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Scientific basis of organ preservation

Anaya-Prado, Robertoa; Delgado-Vázquez, Juan Ab

Current Opinion in Organ Transplantation: April 2008 - Volume 13 - Issue 2 - p 129–134
doi: 10.1097/MOT.0b013e3282f6390a
Organ preservation and procurement: Edited by Luis H. Toledo-Pereyra

Purpose of review To review the basic mechanisms involved during hypothermia and reperfusion, with special attention paid to efforts being made in refining solutions and the molecular characterization of cells during preservation.

Recent findings Several graft-related molecules have been identified as correlating with early graft dysfunction and/or poor outcome in the immediate posttransplant period. Also, different inhibitors have been utilized to ameliorate the preservation-induced injury, alone or in combination with different preservation solutions.

Summary Preservation-induced injury is a major contributing factor to early graft dysfunction in organ recipients. The success of organ transplantation is critically dependent on the quality of the donor organ. Donor-organ quality, in turn, is determined by a variety of factors, including donor age, donor management prior to organ procurement, the duration of hypothermic storage, and perfusion techniques utilized to protect organs from ischemia/reperfusion injury, which in turn cause a dramatic reprogramming of cell metabolism during organ transplantation. The expression of a number of inflammatory genes has been associated with early graft dysfunction and/or poor outcome in the immediate postoperative period. Some therapeutic manipulations have been demonstrated to be of significance in attaining near-normal organ function after transplantation.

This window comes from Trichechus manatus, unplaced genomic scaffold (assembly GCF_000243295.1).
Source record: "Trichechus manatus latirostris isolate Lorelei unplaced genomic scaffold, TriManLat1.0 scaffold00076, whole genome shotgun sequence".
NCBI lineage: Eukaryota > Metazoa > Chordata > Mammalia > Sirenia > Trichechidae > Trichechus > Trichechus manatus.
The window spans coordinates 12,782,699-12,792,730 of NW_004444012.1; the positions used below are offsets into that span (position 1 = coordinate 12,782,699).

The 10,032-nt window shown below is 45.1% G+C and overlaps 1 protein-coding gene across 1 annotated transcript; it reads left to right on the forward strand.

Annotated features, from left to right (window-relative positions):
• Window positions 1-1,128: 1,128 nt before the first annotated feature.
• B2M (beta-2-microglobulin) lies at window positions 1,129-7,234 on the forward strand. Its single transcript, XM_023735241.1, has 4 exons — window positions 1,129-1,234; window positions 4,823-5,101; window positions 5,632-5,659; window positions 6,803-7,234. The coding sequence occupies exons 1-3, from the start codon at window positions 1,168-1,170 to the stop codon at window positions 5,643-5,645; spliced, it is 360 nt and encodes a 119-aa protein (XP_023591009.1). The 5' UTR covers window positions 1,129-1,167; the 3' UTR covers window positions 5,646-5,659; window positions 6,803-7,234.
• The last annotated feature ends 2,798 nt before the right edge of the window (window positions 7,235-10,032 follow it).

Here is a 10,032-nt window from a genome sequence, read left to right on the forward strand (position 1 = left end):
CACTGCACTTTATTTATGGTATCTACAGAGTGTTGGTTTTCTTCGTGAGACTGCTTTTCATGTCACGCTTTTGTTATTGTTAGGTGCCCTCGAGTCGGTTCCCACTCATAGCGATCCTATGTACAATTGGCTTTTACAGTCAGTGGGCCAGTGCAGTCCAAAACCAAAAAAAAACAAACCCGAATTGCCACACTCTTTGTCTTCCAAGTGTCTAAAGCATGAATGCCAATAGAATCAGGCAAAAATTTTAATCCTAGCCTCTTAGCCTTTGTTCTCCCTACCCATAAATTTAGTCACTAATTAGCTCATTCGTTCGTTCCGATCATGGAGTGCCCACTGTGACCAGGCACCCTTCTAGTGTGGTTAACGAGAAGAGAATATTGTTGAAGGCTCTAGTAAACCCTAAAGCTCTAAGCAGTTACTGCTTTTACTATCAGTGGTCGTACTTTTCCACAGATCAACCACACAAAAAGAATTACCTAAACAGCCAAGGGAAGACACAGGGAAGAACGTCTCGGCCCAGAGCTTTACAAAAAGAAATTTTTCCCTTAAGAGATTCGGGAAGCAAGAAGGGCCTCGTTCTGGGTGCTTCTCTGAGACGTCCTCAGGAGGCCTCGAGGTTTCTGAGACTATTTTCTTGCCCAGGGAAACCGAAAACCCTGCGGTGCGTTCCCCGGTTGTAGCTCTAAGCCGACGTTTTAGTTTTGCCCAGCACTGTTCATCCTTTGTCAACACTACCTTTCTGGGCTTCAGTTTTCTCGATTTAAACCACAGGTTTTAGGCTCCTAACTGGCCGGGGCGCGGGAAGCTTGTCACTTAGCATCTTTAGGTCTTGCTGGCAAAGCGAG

aDepartment of Research and Education, Western Medical Center at Mexican Institute of Social Security, Guadalajara, Jalisco, Mexico

bDepartment of Surgical Oncology, Instituto Nacional de Cancerología, Mexico

Correspondence to Roberto Anaya-Prado MD, PhD, FACS, Blvd Puerta de Hierro # 5150, Int 201-B, Fracc, Corporativo Zapopan, Zapopan, Jalisco, Mexico, 45110 Tel/fax: +52 33 3848 5410; e-mail:

© 2008 Lippincott Williams & Wilkins, Inc.